Indian Schools have shut down for an indefinite (hopefully very short) amount of time due to the cold. The temperature today was sunny and in the mid-sixties—chilly in the morning, sure, but really, Indian Government? Shutting down the schools because it’s a little chilly? I’ve got a program to run here and we’re on a tight schedule, dash it all!
The story around town (from Madhu, of course) is that the parents (from the 300 some-odd schools in Udaipur) just banded together and refused to send their children in. Word is, the kids have been getting sick left and right and it’s just not worth subjecting them to the germs and the cold when they can just stay home. Oh, blast! I just had one of those realizations again and now, uggh, I can’t even be justifiably annoyed that the schools are shut down from a slight chill. Of course it’s not worth risking sickness in the home when there isn’t any medicine—or very little access to medicine for many of the families. It is a known universal fact that children’s schools everywhere are the cesspits of germ-breading. Over the years, my hand-washing habits have gone Lady Macbeth status (although I’m just washing baby boogers not blood off my hands. Promise). But it’s not easy to wash your hands a million times a day when you don’t have water. Keep the kids home, bundle them up, and keep your family from sickness and all the potential, very very bad outcomes of what sickness means here. School can wait.
You know how this issue would be dealt with in an NYC school? Yeah, you do: Drugs. Parents are working. Have the babysitter pick up meds from the doctor. Feed them to the kid, send him to school and tell him to wash his hands and stay inside in the heated classrooms and drink his organic juice box. I’m sorry, of course, that’s not an entirely fair assessment, I know. It’s just, these two worlds I’m experiencing are so different. I can’t see New York shutting down all of their schools to avoid spreading the common cold. It seems so silly. But then, you know, things get put in perspective again and I just don’t know how to … reconcile? I suppose?
Down the road there is a group of gypsies who live under tarps. The children playing in the dirt look like they have never had a bath or a full meal in their lives. The two little goddess girls I took a picture of smiled for the camera and then reached out with little silver tins they had been hiding behind their backs. I gave them my pocket change and they scampered off. Our rickshaw nearly hit a cow today. I mean, usually we skirt around the animals by at least a foot, but I think we might have grazed this guy. Cows gotta move out of the way—so do elephants, so do camels, so do toddlers, so do bikes, trucks, cars.
Oh, my new mode of transportation? MOTORCYCLES. That’s right, without a helmet (we don’t wear helmets here, mom–and all my other worried moms. Just stop already. I’m not going to wear a helmet, and I’m going to ride three to a two-person motorcycle through the winding city streets of Udaipur. Can you stop me? No. But you may say a silent prayer or meditate that we don’t crash into a wild dog or get trampled by an elephant. There are worse things that could happen, really).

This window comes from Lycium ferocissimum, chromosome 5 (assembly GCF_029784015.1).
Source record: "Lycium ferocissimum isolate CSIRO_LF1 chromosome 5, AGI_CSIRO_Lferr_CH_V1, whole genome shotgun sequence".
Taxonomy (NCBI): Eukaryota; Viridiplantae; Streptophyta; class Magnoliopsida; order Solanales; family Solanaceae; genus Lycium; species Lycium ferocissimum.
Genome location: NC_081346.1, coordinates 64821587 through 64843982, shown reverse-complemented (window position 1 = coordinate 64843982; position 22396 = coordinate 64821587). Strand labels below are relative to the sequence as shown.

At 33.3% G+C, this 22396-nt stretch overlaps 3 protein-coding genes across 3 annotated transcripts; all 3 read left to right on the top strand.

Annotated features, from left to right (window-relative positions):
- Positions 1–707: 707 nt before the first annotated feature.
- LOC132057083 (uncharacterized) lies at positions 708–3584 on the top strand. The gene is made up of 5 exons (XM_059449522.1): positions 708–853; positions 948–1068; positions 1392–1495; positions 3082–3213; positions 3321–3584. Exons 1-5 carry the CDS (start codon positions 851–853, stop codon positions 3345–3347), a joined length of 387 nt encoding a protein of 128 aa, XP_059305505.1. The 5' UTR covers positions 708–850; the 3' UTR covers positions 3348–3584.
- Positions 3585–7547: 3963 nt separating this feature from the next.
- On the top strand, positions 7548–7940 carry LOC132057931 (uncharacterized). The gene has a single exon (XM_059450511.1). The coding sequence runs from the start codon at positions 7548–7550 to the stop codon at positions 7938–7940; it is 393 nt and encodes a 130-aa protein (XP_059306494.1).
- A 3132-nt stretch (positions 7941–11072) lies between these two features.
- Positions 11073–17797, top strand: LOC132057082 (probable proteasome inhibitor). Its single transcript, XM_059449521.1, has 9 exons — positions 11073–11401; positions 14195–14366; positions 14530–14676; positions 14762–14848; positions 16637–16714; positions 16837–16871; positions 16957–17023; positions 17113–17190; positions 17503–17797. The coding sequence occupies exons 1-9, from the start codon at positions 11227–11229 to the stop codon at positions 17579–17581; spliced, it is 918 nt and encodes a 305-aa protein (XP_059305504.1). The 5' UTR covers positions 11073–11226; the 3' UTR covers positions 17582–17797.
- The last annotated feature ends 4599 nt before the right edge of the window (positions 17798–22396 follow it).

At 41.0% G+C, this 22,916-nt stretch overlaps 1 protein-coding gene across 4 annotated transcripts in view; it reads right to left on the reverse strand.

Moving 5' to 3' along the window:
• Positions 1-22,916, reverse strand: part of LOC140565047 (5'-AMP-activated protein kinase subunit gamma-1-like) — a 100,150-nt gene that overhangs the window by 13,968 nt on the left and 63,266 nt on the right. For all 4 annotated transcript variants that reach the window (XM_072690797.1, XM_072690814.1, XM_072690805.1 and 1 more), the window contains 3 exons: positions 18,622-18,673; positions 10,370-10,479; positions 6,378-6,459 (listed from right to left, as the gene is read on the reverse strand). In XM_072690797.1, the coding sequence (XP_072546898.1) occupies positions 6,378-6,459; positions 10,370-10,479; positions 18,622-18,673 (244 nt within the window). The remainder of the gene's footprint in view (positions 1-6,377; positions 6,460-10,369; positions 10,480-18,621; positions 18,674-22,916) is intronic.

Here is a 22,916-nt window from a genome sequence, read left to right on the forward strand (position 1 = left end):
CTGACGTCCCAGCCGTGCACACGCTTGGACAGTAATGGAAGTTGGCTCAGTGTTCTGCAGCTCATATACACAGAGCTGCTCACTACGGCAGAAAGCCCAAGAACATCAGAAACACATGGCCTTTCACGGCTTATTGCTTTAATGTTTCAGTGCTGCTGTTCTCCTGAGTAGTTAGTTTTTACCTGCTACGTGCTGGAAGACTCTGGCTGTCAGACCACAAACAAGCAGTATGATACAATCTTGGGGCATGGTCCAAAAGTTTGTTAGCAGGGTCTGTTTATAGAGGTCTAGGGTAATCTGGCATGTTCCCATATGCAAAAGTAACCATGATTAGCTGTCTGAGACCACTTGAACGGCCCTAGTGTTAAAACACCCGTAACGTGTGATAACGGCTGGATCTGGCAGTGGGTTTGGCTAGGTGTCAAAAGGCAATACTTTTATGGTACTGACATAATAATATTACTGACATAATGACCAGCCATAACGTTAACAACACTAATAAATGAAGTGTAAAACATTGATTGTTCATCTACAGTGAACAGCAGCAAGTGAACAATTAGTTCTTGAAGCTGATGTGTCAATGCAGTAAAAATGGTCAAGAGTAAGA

I moved into Rita’s. She is one of the trustees of the NGO we’re working for—Big Medicine Charitable Trust. Madhu, I love, but it’s nice with Rita. Her house is outside the city a little bit and it’s so … calming and picturesque. It reminds me of home, but in India. Like the Cottingham’s farm and the Vanaver’s house in Rosendale with some of the antiques and quirkiness of my home. The internet is pretty shoddy here, and the electric goes out for most of the day, but I took a warm shower (a luxury I have learned to not expect to have anymore) and it was great.
Not only that, I did laundry by hand today! It was great too. I think the maintenance guy, Narain, was laughing at me because I was out there for, probably, two or three hours and I’m sure I was doing everything wrong. Mixing the soapy water with the rinse water and spending like five minutes wringing all that water out–per clothing item. He probably would have been done in twenty minutes and he kept offering to help and then shaking his head and chuckling when I said no, thanks. But you know what? I really liked doing the laundry. I watched the mongoose run around the yard and I listened to the sufi singers chanting in the mosque down the street.
Ok, one more thought before bed time. Food. Dad will be proud to hear that my tongue is now well adapted to the spiciest of spicy hot foods. Although my nose isn’t. When I eat, people laugh at me because my nose just does not stop running (at least I think that’s why they’re laughing but who knows, I could also just be a hilarious eater) but anyway, my goal is to eat all the curries and garlic chutneys and spiced veggies with a dry nose by the time I leave. The food here is so good. It’s so good. I’m going to be taking a cooking class and I. Can’t. Wait.
Outside there is a pack of wild dogs howling up a storm. Sufi singers are still at it. The moon is red and reflects in the giant lake. It is pretty chilly out there now. That’s for sure.